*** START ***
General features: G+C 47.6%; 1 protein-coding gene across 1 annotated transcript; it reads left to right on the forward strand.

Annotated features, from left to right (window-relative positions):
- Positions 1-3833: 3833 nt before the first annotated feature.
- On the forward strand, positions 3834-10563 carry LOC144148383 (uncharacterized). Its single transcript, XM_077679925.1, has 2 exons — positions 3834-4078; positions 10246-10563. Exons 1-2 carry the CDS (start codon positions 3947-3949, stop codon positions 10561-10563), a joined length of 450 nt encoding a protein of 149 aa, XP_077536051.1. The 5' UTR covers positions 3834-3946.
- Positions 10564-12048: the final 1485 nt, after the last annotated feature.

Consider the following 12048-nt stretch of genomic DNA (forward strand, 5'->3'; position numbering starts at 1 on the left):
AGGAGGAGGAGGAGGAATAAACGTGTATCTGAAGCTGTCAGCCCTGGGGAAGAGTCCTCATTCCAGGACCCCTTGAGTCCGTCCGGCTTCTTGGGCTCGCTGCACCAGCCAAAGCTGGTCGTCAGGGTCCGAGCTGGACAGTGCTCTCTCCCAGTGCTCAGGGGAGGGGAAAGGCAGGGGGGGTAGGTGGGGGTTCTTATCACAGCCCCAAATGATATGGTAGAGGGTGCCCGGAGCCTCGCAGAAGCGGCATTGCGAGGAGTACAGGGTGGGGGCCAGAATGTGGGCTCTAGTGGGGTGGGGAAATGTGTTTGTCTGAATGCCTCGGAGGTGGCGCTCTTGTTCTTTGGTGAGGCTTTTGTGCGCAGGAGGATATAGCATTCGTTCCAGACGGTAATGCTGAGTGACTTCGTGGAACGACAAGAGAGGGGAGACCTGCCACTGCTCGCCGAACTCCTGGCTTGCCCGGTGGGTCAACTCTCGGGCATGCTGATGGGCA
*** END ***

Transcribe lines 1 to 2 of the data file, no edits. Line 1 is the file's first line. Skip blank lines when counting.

General features: G+C 47.6%; 1 protein-coding gene across 1 annotated transcript; it reads left to right on the forward strand.

Annotated features, from left to right (window-relative positions):